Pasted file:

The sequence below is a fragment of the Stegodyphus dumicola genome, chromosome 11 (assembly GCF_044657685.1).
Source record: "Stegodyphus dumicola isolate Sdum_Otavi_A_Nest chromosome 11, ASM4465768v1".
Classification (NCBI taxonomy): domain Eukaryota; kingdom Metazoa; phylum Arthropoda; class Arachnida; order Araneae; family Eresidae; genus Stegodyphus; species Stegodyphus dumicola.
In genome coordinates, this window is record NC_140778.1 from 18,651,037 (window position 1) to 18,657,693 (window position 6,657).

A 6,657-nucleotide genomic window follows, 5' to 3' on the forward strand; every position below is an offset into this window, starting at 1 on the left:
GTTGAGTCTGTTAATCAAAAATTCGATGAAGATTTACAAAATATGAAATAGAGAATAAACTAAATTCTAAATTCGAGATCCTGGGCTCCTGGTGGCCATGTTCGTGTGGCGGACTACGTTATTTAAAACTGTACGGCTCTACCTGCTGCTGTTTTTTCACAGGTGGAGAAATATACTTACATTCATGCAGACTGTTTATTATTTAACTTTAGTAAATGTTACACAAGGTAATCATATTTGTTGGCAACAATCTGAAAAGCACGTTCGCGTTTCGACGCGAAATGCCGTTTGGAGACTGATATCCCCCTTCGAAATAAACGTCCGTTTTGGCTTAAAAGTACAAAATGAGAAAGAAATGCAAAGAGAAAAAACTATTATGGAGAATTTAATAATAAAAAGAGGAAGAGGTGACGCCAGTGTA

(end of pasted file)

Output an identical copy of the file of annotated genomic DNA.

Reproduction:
The sequence below is a fragment of the Stegodyphus dumicola genome, chromosome 11 (assembly GCF_044657685.1).
Source record: "Stegodyphus dumicola isolate Sdum_Otavi_A_Nest chromosome 11, ASM4465768v1".
Classification (NCBI taxonomy): domain Eukaryota; kingdom Metazoa; phylum Arthropoda; class Arachnida; order Araneae; family Eresidae; genus Stegodyphus; species Stegodyphus dumicola.
In genome coordinates, this window is record NC_140778.1 from 18,651,037 (window position 1) to 18,657,693 (window position 6,657).

A 6,657-nucleotide genomic window follows, 5' to 3' on the forward strand; every position below is an offset into this window, starting at 1 on the left:
GTTGAGTCTGTTAATCAAAAATTCGATGAAGATTTACAAAATATGAAATAGAGAATAAACTAAATTCTAAATTCGAGATCCTGGGCTCCTGGTGGCCATGTTCGTGTGGCGGACTACGTTATTTAAAACTGTACGGCTCTACCTGCTGCTGTTTTTTCACAGGTGGAGAAATATACTTACATTCATGCAGACTGTTTATTATTTAACTTTAGTAAATGTTACACAAGGTAATCATATTTGTTGGCAACAATCTGAAAAGCACGTTCGCGTTTCGACGCGAAATGCCGTTTGGAGACTGATATCCCCCTTCGAAATAAACGTCCGTTTTGGCTTAAAAGTACAAAATGAGAAAGAAATGCAAAGAGAAAAAACTATTATGGAGAATTTAATAATAAAAAGAGGAAGAGGTGACGCCAGTGTA